What steps do you follow to keep yourself performing at your best? How do you keep track of your progression? What works best for you?


  2. Job Satisfaction – Are you jumping ship too early?

    September 16, 2014 by Jenna

    Expectations are set high when it comes to finding a successful and fulfilling career. Personal happiness is above all else and often if that level of expectation is not met than the decision can be made to look elsewhere. However, if you find that you have a record of doing this on a regular basis without finding that level of satisfaction in the new role, then perhaps you are wondering – Is the grass really greener on the other side?

    While expectations are high to find a satisfying career, so too is the mindset that this will happen right away. In a society where we have instant access to everything, a dream job shouldn’t be any different, right?

    If you look at any successful business owner, entrepreneur, inventor, client etc. you will know that in order for them to get to where they are today they had to fight the ‘hard yards’ and work their way up to land that meaningful career.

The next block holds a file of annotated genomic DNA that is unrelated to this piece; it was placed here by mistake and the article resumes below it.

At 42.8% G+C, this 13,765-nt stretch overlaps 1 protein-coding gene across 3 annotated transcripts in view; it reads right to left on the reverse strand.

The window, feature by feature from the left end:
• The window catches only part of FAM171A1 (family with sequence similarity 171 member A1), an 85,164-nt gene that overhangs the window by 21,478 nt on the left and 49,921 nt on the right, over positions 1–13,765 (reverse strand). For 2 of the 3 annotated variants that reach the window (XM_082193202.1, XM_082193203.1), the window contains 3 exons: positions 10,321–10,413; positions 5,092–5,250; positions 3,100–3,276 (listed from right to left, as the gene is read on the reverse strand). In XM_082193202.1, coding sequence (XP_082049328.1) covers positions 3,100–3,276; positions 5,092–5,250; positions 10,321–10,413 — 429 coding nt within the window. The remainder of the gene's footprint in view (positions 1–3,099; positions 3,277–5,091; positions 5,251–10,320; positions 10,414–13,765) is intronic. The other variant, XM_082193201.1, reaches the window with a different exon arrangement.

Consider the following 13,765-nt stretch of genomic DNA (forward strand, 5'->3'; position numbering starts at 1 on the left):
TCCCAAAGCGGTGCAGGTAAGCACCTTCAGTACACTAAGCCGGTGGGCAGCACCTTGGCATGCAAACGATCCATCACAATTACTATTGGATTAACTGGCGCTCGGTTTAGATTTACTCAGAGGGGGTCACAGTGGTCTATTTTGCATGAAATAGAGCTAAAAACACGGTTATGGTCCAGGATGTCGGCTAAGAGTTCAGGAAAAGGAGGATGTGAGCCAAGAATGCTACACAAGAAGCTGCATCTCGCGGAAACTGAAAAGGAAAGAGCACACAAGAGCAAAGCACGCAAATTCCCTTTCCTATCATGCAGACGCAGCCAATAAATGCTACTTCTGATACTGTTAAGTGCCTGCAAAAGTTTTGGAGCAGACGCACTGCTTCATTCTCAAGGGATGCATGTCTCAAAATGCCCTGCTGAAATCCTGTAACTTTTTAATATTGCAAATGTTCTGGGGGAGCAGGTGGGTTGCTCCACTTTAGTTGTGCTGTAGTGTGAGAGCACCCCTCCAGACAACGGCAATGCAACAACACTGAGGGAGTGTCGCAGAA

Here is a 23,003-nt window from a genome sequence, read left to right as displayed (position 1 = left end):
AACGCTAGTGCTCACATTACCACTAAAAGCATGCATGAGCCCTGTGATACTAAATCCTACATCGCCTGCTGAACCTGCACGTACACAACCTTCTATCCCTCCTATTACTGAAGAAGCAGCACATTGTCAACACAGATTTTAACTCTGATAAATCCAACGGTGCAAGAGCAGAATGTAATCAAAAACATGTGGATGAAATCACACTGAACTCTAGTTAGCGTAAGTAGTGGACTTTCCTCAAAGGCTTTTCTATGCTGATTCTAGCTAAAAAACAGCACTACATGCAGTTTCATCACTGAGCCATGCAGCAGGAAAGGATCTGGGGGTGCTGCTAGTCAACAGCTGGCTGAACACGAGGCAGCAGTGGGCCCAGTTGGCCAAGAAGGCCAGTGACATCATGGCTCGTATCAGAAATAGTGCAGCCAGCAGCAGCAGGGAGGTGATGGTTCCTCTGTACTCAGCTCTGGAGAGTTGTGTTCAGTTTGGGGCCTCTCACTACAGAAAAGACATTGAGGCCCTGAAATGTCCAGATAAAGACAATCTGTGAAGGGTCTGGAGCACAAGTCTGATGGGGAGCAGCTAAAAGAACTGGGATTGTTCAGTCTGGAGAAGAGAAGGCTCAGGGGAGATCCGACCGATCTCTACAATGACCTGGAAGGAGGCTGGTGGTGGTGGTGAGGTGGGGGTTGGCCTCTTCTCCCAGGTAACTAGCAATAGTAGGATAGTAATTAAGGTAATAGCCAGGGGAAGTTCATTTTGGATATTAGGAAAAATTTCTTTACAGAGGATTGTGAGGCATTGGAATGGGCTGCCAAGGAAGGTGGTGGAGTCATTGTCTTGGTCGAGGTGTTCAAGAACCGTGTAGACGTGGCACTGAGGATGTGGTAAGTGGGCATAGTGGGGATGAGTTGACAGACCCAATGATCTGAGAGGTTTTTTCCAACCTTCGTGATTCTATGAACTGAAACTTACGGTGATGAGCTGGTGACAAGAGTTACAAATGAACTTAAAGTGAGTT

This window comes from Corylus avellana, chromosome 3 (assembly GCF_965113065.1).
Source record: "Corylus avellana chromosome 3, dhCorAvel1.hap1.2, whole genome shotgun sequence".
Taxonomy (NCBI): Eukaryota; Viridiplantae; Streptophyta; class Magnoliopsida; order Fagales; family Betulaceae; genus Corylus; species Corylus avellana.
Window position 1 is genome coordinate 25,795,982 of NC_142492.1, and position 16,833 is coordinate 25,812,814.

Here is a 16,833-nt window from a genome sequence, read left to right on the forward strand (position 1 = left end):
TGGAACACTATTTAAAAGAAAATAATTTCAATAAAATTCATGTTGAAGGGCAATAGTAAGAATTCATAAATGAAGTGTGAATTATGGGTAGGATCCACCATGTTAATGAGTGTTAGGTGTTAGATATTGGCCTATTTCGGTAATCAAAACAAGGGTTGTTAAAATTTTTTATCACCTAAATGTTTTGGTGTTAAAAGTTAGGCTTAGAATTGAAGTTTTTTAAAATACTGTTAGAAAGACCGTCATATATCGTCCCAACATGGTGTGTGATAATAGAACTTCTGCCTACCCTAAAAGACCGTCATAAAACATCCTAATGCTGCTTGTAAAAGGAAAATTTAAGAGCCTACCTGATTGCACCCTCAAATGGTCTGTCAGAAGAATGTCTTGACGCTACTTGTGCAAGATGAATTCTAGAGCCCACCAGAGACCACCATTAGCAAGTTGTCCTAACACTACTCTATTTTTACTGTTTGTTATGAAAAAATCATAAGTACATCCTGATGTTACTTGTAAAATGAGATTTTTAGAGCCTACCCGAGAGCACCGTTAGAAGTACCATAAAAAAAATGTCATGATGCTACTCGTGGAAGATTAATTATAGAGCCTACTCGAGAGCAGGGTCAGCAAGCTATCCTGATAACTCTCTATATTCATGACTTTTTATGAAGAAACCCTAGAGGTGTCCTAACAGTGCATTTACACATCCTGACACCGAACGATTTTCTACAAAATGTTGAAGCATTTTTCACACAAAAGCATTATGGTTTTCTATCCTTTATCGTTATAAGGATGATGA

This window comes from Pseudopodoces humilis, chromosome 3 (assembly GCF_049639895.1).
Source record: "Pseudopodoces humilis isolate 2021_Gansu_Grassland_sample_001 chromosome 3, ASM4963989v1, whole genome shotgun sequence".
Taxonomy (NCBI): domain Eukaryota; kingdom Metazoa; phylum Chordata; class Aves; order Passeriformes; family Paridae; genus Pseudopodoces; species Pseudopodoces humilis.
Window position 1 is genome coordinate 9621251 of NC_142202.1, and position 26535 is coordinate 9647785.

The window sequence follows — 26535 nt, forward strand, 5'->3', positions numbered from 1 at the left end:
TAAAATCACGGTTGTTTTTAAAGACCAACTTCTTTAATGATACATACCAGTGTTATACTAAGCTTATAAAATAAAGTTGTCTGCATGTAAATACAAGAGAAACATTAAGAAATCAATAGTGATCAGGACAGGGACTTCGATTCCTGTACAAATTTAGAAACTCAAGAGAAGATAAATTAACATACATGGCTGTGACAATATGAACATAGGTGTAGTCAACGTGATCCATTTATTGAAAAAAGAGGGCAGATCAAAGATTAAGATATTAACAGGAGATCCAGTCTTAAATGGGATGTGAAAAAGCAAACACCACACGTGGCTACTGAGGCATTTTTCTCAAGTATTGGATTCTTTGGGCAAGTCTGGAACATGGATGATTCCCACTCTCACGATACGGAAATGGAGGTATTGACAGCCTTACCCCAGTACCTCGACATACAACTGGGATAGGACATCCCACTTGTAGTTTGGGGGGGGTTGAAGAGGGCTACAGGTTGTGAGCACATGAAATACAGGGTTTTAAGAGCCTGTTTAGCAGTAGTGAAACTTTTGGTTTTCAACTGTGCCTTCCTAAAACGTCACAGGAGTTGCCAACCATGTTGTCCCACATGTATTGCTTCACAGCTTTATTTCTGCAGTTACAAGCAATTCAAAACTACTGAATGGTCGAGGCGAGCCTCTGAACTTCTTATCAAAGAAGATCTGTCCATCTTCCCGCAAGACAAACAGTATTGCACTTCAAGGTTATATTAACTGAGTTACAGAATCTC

No job ever encompasses 100% satisfaction, but finding the balance of what you do love about the role and lining it up with your future prospects can often outweigh those tasks or items that you may not necessarily favor. The step we often tend to miss when it comes to getting there however, is that your needs have to be outlined to begin with. Then you will have to work to find that balance of satisfaction because it is personal for every individual, and management will not be able to deliver something that they are not made aware of.

    If you haven’t establish what job satisfaction means to you then changing roles may not necessarily be the answer you are looking for.

    While conducting research on the topic I found an article that outlines seven steps to finding job satisfaction wherever you work: